“Okay ra ka diha, ‘te Jo?!” (Are you okay there, ‘te Jo?!) Ice’s voice was almost drowned in the cacophony of rain, thunder, and rushing water inside my tent. “Di!” (No!) I was holding the poles of the tent, preventing it from flying away. The wind hammered against it to no end. Again, lightning struck. It illuminated the slanted poles and the sagging fly for a split second. Like the tent, I shrank, hoping the lightning could not find us. Then, a thunderous roar filled the small space inside.
Samar and Biliran should have christened my 2013. But with the arrival of a ball of white fur named Mango two days before my supposed trip, I canceled it to supervise her in my small place, to make her feel at home. It is amazing to note that it only needs a day to homify a kitten, unlike us humans. It sometimes takes us years, even an eternity, to feel at home.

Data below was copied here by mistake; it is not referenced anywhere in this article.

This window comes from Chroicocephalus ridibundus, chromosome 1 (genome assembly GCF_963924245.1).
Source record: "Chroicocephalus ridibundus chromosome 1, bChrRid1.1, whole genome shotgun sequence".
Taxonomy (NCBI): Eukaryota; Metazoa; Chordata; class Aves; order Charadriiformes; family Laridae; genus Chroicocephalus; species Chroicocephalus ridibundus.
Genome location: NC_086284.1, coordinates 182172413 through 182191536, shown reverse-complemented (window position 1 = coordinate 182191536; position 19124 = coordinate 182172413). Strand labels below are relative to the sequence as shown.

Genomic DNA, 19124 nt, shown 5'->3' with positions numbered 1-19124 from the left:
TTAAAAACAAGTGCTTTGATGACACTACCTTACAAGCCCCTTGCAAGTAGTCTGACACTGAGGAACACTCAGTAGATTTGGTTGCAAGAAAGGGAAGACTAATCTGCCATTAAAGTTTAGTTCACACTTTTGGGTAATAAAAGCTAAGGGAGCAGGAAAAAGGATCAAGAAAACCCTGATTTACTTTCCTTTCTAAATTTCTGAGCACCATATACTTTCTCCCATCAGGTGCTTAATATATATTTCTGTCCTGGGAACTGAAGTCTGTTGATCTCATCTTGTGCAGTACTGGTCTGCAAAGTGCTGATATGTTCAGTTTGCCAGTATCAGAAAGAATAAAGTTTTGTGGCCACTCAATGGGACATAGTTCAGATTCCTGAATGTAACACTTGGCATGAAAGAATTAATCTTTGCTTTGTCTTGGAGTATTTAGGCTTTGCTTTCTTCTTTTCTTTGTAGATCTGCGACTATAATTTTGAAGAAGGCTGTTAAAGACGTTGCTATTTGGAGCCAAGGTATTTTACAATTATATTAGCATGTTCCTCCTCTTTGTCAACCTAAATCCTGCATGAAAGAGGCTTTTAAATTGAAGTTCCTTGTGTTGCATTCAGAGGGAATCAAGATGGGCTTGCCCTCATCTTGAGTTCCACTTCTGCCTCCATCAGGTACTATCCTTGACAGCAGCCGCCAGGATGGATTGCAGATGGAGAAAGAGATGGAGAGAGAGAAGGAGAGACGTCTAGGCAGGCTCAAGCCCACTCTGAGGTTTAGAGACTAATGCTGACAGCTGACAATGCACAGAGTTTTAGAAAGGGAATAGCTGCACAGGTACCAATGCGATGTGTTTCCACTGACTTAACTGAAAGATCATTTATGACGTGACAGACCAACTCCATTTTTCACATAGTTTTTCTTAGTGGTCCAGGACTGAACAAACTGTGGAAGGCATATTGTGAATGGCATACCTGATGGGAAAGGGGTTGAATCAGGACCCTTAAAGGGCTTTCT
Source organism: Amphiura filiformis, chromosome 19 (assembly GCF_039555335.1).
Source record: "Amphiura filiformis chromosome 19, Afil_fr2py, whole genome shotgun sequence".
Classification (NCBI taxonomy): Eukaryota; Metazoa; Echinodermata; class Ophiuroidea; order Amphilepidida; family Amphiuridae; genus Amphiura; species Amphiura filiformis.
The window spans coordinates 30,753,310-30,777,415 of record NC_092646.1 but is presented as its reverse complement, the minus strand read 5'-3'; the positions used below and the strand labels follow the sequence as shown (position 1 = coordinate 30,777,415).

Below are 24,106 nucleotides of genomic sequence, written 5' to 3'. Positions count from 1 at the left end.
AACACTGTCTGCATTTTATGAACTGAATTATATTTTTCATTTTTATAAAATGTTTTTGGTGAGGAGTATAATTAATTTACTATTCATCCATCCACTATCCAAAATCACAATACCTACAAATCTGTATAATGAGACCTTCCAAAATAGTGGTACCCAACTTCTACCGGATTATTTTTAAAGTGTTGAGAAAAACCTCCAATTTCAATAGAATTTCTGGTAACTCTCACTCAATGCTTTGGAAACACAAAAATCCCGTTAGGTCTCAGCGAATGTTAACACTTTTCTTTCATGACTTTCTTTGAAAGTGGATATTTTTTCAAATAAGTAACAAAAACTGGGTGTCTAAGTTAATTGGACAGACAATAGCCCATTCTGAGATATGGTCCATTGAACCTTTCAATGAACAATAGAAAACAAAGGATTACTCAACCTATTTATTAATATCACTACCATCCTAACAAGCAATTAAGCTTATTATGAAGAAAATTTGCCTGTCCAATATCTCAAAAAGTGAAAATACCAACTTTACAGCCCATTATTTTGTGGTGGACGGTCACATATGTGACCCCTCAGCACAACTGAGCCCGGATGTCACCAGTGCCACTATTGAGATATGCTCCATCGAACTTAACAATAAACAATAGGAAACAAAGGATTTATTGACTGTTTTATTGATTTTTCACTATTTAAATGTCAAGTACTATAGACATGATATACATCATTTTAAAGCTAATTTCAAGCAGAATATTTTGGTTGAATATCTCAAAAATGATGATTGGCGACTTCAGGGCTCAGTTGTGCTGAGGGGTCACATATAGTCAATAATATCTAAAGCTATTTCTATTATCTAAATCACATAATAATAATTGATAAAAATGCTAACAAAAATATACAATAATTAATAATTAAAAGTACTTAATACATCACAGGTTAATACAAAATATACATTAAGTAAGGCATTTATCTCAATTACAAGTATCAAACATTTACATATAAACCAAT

Walkers are “practitioners of the city,” for the city is made to be walked. A city is a language, a repository of possibilities, and walking is the act of speaking that language, of selecting from those possibilities. Just as language limits what can be said, architecture limits where one can walk, but the walker invents other ways to go.—Rebecca Solnit,
January is a day shy of leaving. And yet this served as the first entry for this year. I realized that I actually started this journal on New Year’s Eve 2012 with a list of goals I desired to achieve before the year ended. I achieved some. Others remained as goals. This very entry can be taken as a sign that my undiaried, unwritten—perhaps